It is also very hard to denounce personal experience. A perfect example is Mike talks about building 7 not having any debris of any significance falling away from the building, then Dr Corley basically says, "Well I stood there, saw that your statement is wrong, and took photos of how far the debris went away from building 7"...kind of hard to rebut that.

Don't get me wrong I think there are some unanswered questions about the Pentagon, but as for the reason the twin towers collapsed...I am happy to go with Dr. Corley on this one.

Wednesday, September 7, 2011

The Urewera 18 deserve an apology

So the Minister of Police has issued a statement saying there would be no apology to the Urewera 18 since charges have been dropped against most of them.

The Crown and the Police should absolutely apologise.

The Police have said there wasn't enough evidence to proceed against all but four of the accused, quick question...why did that take four years to figure out?

The 'news' we heard all those years ago about military style training camps, terrorism, Molotov Cocktails, firearms etc...that led the police to lay charges surely would lead us all to believe that there was easily enough evidence to take all involved to court.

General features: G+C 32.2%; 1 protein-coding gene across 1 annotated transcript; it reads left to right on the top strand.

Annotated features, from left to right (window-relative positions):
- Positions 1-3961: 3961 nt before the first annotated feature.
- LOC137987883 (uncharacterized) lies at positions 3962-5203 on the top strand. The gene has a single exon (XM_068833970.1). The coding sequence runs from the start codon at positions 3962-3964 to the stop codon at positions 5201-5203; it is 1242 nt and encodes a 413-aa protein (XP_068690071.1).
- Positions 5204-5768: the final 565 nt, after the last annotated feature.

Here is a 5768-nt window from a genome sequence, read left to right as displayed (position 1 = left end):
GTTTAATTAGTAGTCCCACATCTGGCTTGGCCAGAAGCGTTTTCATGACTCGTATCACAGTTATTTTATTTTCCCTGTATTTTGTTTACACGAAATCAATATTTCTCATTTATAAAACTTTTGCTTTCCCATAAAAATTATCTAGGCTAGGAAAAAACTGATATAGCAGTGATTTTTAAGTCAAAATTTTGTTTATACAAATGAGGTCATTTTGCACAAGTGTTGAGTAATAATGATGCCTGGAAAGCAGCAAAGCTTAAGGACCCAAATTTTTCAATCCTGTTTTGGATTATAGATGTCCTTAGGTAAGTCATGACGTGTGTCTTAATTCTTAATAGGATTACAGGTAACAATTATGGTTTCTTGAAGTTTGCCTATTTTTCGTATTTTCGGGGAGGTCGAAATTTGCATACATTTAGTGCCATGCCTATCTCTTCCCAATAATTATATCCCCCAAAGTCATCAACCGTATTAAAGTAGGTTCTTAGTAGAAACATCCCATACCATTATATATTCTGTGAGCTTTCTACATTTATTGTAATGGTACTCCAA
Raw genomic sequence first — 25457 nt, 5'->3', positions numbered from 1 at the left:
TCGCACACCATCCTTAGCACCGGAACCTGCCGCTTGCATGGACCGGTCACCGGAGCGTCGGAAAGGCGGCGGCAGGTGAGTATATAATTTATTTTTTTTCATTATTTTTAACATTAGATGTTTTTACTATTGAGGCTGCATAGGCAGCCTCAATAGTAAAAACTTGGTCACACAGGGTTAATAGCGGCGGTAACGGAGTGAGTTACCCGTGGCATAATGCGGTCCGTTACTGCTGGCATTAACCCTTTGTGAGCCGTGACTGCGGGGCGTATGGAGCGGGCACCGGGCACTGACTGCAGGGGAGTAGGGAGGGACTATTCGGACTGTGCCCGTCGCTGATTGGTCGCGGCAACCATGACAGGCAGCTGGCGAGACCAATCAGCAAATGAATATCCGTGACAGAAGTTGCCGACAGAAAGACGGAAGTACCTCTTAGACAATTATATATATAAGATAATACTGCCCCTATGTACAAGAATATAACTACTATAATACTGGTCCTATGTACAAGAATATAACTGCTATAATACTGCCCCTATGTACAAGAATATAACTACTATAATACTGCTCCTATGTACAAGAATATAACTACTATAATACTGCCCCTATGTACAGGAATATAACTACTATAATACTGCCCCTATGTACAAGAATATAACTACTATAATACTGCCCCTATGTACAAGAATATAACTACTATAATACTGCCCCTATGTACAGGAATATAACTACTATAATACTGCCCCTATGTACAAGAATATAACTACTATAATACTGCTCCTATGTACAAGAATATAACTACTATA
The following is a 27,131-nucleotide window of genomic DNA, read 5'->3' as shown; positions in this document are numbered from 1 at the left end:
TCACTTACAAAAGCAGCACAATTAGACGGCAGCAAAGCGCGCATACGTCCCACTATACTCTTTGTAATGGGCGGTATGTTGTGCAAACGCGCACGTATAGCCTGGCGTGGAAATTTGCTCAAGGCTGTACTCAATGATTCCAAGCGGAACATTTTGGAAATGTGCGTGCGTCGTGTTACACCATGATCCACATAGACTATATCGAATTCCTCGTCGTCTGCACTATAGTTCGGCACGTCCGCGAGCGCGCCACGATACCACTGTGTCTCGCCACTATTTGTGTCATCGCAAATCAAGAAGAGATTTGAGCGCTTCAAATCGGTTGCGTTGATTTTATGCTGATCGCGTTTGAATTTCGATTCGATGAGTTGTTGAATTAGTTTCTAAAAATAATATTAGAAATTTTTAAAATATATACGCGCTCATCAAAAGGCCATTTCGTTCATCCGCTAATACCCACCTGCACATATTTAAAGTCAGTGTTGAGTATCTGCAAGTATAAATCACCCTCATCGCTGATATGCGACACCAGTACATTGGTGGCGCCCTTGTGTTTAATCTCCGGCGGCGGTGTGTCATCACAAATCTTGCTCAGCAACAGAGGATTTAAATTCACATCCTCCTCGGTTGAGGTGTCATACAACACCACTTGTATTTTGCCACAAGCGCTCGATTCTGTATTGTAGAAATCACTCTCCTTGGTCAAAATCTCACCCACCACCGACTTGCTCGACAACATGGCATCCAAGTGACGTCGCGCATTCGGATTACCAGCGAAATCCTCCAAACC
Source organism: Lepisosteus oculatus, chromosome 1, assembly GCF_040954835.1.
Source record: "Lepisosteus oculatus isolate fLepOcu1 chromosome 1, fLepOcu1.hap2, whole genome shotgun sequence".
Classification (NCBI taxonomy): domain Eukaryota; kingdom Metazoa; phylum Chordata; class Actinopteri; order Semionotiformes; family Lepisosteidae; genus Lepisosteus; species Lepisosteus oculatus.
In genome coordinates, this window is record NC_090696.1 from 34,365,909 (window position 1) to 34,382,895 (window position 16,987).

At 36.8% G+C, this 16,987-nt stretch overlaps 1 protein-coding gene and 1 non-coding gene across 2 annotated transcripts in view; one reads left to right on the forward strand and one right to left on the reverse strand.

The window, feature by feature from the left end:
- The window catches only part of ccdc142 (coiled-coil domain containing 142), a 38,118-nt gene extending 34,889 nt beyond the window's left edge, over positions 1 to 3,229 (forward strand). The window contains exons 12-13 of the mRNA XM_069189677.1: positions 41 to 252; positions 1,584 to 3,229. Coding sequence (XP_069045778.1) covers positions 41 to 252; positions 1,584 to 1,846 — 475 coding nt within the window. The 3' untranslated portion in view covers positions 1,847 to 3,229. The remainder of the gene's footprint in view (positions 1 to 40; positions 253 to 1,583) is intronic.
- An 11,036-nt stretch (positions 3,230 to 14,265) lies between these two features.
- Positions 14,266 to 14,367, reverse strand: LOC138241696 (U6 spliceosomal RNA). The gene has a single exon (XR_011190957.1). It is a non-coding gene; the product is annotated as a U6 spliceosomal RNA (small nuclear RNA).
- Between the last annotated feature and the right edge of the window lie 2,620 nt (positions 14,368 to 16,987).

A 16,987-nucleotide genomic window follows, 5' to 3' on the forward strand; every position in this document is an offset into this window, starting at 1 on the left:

Quick question, why can a charge be laid when there is insufficient evidence?

If the evidence is there to lay charges, then it should be there to continue with the charges…unless the evidence was never there.

There should be an apology and the reason is simple.

If it was you or I that had been dragged through this for four years…then we’d want one. We, the law abiding, non-minority, middle class centre of NZ would want an apology no matter what we had…or hadn’t done.

If the police have trumped up the charges…an apology is needed.

If the police have stuffed up the case…an apology is needed.

If the police put you or I through 4 years of being accused terrorists, to the detriment of our families, relationships and finances then just threw it all in saying “not enough evidence” we’d demand an apology.

And the people of NZ deserve an apology from the police; this is the second case this month where public money has been spent in the vicinity of $1 million…only to have the case dropped.

What about an apology to us for this funding that has basically been thrown in the fire and burnt.

I have no idea what happened in Te Urewera’s for these arrests to have taken place, I don’t neither support, nor do I condemn, the so called Urewera 18. All I know is that if you or I were put through what they were put through we’d expect, and deserve, an apology.

Why should it be any different for them?